So, we start with the oldest scientist cliché in the movies- or at least one of the most popular. And okay, Daniel Jackson (James Spader) is a linguist, not a hard scientist, but you get the idea. Daniel would be the pyramids guy, and he’s whisked off to a super-sekrit government military facility, and introduced to the Stargate. Naturally, he figures out its secret in two minutes (movie time, but still very quickly), because part of the scientist cliché is that you have to throw convention in everyone’s faces. Add in a grieving Colonel Jack O’Neil, a bunch of redshirts, and some fairly cheesy (by today’s standards, for sure) special effects, and you’re whipping through space on a whirlwind adventure.
You know, I think Stargate was probably the first non-Star Wars sci-fi movie I ever saw. My family considers me a total geek for loving sci-fi and fantasy. It’s an opinion that doesn’t bother me, but it does mean I didn’t get to see a lot of those sorts of movies before I was allowed to go alone. (Instead, I was subjected to things like Police Academy and Curly Sue.) I remember I saw it in theaters in Canada on a youth group trip, and loved it for weeks afterwards. And every time I watch it, I love it. It’s a solid, fun sci-fi movie.
And yet, for some reason, even though I like the movie, I can never, ever remember the ending. I remember the very, very end (who stays where and all that), but I can never remember how Ra is defeated or what happens with the
slave kid or the resolution of several of the plotlines. For me, the movie sort of fizzles out somewhere in the middle. I really don’t know why, because it’s not bad… it just isn’t that memorable.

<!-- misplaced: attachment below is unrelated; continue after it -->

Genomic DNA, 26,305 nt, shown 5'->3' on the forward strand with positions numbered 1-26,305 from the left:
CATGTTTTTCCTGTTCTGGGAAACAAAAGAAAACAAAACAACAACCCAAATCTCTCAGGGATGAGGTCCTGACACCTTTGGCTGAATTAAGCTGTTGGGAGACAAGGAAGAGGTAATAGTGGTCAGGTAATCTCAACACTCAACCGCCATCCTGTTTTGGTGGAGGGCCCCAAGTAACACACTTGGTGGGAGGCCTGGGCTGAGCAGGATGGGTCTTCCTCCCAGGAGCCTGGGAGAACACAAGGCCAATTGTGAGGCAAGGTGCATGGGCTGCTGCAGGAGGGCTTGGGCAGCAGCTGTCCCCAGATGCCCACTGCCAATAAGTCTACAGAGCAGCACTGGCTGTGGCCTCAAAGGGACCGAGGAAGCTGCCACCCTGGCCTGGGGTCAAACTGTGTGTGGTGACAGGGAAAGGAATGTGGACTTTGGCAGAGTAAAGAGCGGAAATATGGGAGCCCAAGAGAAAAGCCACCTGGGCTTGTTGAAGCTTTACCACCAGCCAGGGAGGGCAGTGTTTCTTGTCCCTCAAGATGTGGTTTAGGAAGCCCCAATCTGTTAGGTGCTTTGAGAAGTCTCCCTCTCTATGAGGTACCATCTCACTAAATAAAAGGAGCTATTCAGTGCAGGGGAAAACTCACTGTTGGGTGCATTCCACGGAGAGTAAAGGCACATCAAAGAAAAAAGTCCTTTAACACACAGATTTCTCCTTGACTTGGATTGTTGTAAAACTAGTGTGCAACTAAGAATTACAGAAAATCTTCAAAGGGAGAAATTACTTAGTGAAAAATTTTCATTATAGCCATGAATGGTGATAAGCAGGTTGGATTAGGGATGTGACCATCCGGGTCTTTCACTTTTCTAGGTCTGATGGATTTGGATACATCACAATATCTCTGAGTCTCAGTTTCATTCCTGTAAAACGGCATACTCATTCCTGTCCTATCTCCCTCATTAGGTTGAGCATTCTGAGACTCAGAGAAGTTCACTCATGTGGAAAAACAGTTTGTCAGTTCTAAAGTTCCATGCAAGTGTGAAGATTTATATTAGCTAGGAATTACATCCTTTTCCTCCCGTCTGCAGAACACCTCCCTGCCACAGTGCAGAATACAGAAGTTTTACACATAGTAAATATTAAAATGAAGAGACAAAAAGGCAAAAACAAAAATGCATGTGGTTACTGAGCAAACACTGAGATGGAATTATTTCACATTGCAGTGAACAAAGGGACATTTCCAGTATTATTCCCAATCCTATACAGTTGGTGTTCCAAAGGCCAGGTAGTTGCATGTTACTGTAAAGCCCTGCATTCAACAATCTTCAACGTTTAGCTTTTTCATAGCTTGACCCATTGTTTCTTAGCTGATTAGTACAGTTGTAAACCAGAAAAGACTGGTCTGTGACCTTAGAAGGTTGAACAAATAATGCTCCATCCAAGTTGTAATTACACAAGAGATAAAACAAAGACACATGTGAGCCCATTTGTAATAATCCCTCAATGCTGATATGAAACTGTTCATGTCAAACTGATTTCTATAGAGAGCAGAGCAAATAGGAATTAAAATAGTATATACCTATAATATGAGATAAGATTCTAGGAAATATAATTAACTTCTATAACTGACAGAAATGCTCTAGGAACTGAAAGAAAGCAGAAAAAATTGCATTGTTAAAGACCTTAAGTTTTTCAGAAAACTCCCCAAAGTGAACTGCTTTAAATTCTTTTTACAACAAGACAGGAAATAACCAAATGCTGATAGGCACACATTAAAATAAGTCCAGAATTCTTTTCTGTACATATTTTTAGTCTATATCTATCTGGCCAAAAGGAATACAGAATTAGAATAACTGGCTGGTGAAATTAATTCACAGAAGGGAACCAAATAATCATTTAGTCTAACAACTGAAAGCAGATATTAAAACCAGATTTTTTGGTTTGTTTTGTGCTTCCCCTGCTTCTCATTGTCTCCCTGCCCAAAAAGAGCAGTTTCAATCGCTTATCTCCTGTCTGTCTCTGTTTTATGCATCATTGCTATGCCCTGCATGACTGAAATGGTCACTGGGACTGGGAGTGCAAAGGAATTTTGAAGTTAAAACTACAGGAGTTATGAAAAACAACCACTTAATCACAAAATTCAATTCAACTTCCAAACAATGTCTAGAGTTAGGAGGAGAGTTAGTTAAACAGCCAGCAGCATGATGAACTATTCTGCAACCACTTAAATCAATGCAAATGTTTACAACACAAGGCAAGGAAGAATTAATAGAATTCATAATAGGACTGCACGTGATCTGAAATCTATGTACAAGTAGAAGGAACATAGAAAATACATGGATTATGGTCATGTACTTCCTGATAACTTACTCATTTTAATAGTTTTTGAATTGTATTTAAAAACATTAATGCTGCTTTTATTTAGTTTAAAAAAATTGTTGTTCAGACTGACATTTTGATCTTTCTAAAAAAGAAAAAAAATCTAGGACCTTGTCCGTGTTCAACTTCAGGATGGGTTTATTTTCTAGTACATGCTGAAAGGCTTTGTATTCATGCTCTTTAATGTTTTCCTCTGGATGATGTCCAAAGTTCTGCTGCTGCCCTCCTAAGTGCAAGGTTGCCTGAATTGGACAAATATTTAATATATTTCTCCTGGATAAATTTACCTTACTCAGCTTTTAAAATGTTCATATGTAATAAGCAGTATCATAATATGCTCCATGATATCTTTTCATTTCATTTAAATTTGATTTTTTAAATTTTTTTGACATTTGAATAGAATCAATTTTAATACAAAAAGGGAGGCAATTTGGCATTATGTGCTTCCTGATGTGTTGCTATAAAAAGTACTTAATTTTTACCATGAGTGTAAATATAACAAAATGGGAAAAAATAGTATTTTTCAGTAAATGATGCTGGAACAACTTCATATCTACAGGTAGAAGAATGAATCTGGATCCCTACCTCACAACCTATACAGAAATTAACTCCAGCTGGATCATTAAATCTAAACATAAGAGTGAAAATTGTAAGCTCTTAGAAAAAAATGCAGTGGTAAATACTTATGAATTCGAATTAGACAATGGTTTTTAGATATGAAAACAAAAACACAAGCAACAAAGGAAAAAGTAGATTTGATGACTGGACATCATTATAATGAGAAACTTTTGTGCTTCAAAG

The effects are mediocre and the setting reminds me forcibly of Tatooine and ancient Egypt (which at least makes sense). The acting is decent and the script has some genuinely clever moments. It’s an interesting blend of primitive living and science fiction technology. There’s nothing really wrong with Stargate, and it’s a solid movie, but like I said, I just never seem to remember it. Oh well. At least that way when I rewatch it, it’s almost like having a good new movie to watch.
- Here is an external link to a good website on the whole Stargate franchise.
- That’s French Stewart (stupid alien Harry in 3rd Rock from the Sun) as one of the soldiers.
- ::SPOILER:: We’ll put the bomb on the ship – what about all those children?
- How efficient is a pyramid shape at flying through space?
- The language spoken by the archeologists at the Egyptian dig site when the Stargate is found is Swedish: “Herregud, vad är det?” (Oh my God, what is it?) “Skulle önska jag visste det.” (I wish I knew.) (Although Norwegians say it’s poorly-pronounced Norwegian.)
- Conceived by director Roland Emmerich during film school in 1979.
- Many of the crowd scenes feature mannequins, as they were cheaper than extras.
- In the film, James Spader’s character “speaks” Egyptian, but he can have no knowledge of what the spoken language sounded like. In reality, Egyptologists assigned their own pronunciations to the Egyptian language’s various symbols after the Rosetta stone “cracked the code” of the written language. Dr Jackson shouldn’t have understood a word of what they were saying unless they wrote it down for him.
Colonel Jonathan “Jack” O’Neil: Give my regards to King Tut, a-hole.
Lt. General W.O. West: So you think you’ve solved in fourteen days what they couldn’t solve in two years?
Daniel Jackson: I don’t want to die. Your men don’t want to die and these people don’t want to die. It’s a shame you’re in such a hurry.
Daniel Jackson: Thank you I, I smell much better now… Oh I smell like a yak!
Daniel Jackson: Tastes like chicken.
Colonel Jack O’Neil: I guess the word dweeb wouldn’t mean anything to you.
If you enjoyed this, try:
- The Mummy
- Pitch Black
- Stargate SG-1 (says Kyle) and Stargate Universe (says Louise)